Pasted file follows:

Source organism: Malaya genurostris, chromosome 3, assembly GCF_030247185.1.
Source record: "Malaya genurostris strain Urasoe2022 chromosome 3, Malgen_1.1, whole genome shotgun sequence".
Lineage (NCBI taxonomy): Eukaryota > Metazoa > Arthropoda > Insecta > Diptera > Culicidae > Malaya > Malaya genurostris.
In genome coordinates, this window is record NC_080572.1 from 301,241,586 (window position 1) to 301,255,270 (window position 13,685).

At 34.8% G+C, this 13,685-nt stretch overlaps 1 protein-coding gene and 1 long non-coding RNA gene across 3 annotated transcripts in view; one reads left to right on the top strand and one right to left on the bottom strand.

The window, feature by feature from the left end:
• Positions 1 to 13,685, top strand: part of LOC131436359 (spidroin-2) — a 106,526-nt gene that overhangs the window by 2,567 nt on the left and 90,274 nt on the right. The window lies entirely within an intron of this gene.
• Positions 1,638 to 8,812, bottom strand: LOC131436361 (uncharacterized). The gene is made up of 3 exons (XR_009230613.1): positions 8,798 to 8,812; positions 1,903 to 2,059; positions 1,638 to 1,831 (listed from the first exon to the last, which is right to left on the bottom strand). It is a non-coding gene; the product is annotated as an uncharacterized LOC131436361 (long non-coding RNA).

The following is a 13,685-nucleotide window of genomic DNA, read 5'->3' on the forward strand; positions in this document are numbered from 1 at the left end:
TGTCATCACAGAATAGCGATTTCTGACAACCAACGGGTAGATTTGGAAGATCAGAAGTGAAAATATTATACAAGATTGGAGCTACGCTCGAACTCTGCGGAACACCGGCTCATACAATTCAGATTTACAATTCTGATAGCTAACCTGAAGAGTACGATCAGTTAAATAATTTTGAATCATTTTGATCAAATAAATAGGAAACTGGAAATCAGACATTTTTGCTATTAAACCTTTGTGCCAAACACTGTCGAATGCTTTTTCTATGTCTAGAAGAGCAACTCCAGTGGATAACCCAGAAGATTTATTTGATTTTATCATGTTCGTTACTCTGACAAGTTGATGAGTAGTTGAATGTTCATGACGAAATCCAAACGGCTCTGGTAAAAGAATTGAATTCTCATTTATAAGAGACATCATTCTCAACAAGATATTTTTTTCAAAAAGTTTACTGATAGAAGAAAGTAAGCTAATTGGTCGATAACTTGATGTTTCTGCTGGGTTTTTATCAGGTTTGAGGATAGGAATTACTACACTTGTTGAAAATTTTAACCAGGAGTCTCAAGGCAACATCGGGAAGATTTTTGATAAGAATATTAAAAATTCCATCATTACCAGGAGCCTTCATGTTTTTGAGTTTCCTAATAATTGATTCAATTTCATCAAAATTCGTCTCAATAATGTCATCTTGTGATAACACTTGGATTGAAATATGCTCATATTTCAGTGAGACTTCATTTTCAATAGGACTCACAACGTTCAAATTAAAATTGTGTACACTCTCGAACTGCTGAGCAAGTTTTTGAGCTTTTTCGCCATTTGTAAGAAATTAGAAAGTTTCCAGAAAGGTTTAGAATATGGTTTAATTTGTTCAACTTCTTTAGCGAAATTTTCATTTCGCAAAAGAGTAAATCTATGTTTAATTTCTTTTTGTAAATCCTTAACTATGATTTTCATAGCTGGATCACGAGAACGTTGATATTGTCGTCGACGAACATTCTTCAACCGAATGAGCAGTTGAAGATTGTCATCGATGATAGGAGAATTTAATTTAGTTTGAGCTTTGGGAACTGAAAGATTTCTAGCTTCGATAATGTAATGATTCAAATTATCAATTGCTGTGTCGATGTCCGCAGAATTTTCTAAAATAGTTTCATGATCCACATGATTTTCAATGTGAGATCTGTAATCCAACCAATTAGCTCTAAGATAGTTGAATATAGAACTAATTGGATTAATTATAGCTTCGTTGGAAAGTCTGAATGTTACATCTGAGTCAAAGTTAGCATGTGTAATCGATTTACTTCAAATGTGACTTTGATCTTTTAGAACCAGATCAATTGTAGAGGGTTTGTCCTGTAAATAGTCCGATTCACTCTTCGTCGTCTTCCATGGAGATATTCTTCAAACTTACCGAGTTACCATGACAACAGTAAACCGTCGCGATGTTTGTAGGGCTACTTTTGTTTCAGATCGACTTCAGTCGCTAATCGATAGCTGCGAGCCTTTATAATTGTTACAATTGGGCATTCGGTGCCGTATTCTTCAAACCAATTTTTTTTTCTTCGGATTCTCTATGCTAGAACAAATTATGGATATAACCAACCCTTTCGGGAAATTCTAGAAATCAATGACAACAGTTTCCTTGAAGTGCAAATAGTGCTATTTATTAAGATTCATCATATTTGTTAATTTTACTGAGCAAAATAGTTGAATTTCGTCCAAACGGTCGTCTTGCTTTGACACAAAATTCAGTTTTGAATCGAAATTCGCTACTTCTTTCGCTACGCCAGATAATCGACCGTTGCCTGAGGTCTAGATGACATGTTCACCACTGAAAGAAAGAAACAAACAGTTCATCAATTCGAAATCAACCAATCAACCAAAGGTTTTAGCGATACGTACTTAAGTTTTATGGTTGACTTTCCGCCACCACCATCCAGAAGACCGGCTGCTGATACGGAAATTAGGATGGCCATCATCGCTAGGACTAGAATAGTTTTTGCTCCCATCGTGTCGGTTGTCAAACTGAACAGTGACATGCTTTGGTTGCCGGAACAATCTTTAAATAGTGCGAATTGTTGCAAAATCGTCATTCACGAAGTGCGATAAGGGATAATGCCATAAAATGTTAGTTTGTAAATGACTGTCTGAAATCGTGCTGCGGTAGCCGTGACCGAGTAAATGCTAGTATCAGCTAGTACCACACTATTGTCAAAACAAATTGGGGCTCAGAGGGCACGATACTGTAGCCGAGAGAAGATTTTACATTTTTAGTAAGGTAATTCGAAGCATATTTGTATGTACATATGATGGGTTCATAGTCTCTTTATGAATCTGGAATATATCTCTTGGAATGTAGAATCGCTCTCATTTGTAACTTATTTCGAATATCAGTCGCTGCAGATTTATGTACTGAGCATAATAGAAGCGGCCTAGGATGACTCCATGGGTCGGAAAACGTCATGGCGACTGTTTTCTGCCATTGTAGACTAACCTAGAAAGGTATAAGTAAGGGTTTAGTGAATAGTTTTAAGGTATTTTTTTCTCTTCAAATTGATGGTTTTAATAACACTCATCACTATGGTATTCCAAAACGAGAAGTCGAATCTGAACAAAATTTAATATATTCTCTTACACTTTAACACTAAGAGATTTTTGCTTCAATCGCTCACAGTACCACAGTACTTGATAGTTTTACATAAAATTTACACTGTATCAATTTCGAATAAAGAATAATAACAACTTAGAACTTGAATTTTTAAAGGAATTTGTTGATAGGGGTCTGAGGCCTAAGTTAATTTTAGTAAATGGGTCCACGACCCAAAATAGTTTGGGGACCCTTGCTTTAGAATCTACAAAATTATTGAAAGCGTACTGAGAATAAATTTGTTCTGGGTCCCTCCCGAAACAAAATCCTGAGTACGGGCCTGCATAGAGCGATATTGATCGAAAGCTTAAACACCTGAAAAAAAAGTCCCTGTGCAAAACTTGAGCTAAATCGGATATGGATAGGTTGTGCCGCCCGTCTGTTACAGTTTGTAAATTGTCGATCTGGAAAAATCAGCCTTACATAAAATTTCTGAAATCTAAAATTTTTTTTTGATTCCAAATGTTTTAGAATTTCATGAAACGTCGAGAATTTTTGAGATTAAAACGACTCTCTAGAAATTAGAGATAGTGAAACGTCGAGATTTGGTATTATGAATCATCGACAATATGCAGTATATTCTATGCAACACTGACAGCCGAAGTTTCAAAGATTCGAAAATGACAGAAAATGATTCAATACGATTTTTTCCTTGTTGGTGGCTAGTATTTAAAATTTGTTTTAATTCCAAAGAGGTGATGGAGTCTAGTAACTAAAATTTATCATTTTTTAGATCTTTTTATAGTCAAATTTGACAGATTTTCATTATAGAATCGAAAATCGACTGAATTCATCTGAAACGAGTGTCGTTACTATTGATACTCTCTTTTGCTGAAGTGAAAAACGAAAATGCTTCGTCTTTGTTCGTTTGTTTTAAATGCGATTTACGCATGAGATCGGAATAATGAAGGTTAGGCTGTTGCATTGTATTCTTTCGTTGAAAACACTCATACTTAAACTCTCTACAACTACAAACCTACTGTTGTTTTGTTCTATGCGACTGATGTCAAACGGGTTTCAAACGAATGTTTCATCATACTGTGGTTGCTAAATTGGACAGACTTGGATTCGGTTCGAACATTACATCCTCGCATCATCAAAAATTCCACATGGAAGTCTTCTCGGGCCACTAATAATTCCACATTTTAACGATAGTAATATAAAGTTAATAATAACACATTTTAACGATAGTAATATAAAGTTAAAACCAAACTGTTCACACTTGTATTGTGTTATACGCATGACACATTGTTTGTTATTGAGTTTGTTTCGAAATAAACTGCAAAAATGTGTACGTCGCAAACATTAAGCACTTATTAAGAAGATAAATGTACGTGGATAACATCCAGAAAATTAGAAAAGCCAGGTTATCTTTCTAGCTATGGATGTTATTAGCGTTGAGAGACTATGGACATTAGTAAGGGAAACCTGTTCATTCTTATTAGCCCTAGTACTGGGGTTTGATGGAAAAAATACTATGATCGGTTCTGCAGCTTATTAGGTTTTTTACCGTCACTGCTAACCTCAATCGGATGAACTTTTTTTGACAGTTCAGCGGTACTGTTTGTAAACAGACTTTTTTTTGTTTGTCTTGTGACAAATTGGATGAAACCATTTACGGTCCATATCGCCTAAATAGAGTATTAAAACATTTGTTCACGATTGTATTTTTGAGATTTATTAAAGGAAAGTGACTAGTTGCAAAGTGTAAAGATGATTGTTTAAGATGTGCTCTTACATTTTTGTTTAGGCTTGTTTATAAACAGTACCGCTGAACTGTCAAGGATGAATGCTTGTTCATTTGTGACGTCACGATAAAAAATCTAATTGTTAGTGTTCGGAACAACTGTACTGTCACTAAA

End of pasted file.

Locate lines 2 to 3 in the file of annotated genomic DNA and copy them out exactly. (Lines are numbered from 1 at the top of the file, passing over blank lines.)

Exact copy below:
Source record: "Malaya genurostris strain Urasoe2022 chromosome 3, Malgen_1.1, whole genome shotgun sequence".
Lineage (NCBI taxonomy): Eukaryota > Metazoa > Arthropoda > Insecta > Diptera > Culicidae > Malaya > Malaya genurostris.